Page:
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ICESP X CONFERENCE PAPER ABSTRACTS 5C SERIES

Held in Cairns, Australia
June 25 - 29, 2006

The International Conference on Electrostatic Precipitation (ICESP) is the official conference of the International Society for Electrostatic Precipitation (ISESP).  

The following is a list of the Abstracts for the 5C Series papers from the X ICESP Conference.  

5C1
SHORT GAP NON-THERMAL PLASMA PERFORMANCE TO
DECOMPOSE DILUTE TRICHLOROETHYLENE
TETSUJI ODA, KOICHI ONO AND R.ONO

Abstract

In order to improve the energy efficiency in decomposing dilute trichloroethylene (TCE) by the nonthermal plasma, a new plasma reactor is examined with different discharge gaps (0.4 mm, 2.4 mm, 3.4 mm, and 5.4 mm) and a short gap plasma reactor is the best among them. New manganese oxide-supported alumina spheres are used as the ozone decomposer to enhance the TCE decomposition efficiency by the products (maybe oxygen radicals) of the ozone decomposition. Those new MnO2-supported alumina works very well to decompose TCE. 99.5 % of 250 ppm TCE in the air is decomposed when the specific discharge energy density (SED) is only 15 J/L by the Direct Method with MnO2. That SED value is very compatible to other commercialized catalyst. Close to 100 % carbon mass balance is also realized at SED of 90 J/L where that SED value for a similar level carbon mass balance was more than 400 J/L in the former data.

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5C2 
APPLICATION OF NON-THERMAL PLASMAS TO GAS CLEANING
AND ENHANCING COMBUSTION FOR POLLUTION REDUCTION
L.A. ROSOCHA & Y. KIM

Abstract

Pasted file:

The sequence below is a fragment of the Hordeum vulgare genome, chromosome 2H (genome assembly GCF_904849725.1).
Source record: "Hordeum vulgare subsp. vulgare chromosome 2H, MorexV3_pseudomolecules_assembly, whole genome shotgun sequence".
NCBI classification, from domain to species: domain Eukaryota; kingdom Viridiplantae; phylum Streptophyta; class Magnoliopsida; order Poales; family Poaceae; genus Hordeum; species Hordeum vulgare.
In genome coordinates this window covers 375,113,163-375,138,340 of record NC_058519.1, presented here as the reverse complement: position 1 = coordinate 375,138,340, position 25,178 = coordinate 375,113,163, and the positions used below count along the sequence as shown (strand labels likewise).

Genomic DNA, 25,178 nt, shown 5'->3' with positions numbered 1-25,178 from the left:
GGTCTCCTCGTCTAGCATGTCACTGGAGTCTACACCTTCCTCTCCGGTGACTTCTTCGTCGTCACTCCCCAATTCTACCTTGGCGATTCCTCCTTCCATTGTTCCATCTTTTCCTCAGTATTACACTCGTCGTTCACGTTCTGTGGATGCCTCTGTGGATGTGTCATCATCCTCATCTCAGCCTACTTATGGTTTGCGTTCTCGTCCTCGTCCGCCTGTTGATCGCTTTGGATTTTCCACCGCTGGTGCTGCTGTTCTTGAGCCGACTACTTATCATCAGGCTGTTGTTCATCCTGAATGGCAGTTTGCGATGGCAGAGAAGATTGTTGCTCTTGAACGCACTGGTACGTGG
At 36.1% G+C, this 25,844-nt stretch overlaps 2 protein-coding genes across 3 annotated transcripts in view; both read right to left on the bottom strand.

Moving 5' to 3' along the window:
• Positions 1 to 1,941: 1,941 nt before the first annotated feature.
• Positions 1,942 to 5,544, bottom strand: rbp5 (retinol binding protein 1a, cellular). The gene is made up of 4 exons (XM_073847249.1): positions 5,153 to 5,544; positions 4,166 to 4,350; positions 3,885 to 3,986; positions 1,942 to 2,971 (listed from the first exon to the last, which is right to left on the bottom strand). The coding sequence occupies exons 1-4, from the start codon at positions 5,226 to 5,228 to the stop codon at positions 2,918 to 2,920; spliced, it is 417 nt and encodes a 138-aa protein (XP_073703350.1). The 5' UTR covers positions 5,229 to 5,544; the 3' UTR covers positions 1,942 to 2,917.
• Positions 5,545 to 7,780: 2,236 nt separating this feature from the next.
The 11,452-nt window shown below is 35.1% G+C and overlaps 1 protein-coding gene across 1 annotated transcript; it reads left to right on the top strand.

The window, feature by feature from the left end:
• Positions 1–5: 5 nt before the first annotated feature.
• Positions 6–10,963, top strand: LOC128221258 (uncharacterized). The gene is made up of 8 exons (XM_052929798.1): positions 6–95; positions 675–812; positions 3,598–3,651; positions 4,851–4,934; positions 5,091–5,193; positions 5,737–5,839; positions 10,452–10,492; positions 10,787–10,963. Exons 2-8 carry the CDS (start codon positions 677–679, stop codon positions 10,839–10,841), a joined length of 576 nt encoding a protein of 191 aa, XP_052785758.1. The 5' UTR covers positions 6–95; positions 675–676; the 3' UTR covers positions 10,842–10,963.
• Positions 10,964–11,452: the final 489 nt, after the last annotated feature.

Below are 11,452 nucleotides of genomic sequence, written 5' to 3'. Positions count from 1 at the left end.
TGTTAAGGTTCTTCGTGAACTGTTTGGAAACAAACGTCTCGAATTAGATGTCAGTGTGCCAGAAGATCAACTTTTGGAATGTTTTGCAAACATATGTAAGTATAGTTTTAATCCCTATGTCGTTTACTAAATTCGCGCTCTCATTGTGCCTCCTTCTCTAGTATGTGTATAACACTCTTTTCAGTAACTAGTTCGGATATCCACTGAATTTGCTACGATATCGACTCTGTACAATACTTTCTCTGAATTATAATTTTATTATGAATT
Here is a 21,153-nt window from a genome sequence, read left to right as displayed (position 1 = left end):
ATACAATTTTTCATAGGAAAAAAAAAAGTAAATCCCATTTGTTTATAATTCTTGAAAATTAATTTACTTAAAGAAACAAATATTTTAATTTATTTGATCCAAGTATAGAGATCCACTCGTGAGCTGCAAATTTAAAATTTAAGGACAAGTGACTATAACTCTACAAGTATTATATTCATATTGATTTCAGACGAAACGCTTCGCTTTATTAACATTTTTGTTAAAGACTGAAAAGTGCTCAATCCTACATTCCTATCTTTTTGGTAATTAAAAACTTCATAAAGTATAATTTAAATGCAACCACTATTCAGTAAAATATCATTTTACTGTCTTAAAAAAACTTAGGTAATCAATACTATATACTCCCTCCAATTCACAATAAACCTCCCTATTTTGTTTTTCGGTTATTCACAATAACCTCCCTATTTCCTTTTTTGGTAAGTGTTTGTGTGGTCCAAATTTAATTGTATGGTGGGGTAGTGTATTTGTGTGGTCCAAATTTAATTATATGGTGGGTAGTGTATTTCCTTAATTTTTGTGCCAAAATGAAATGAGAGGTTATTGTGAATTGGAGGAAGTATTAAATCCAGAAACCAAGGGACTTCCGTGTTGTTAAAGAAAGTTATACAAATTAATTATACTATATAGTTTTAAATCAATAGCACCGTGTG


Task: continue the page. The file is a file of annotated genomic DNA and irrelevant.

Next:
For more than two decades, interest in gas-phase pollution control has greatly increased, arising from more attention to the health and economic effects of pollution, a greater respect for the environment, and a larger body of laws and regulations. Non-thermal plasma (NTP) technology shows promise for removing pollutants from gas streams and cleaning contaminated surfaces, using plasma-generated reactive species (e.g., free radicals). Such plasmas, where electrons are energetic (~ few eV) and the gas temperature is near ambient (~ 300 K), can generate both oxidative and reductive radicals - showing promise for treating a variety of pollutants, sometimes simultaneously decomposing multiple species. NTPs can also be used to ‘activate or ‘crack’ hydrocarbon fuels, which promotes the combustion of the fuels (reducing unburned hydrocarbons and allowing fuel burning in regimes where the emissions of CO and NOx are expected to be reduced; e.g., ultra-lean-burn conditions). In this paper, we will review selected experiments and field tests related to the cleaning of VOCs (volatile organic compounds) and NOx from gas streams, using NTPs and discuss a particular NTP source for surface decontamination (radionuclides and chemical/biological warfare agents). The remainder of the paper will focus on experiments devoted to non-thermal plasma-assisted combustion, using model gaseous fuels (like methane, propane, and butane) and alluding to the possibility of applying the process to liquid fuels (like iso-octane, a gasoline surrogate). We will present experimental results demonstrating that NTPs can affect flame stability and, in this way potentially reduce the emission of pollutants.

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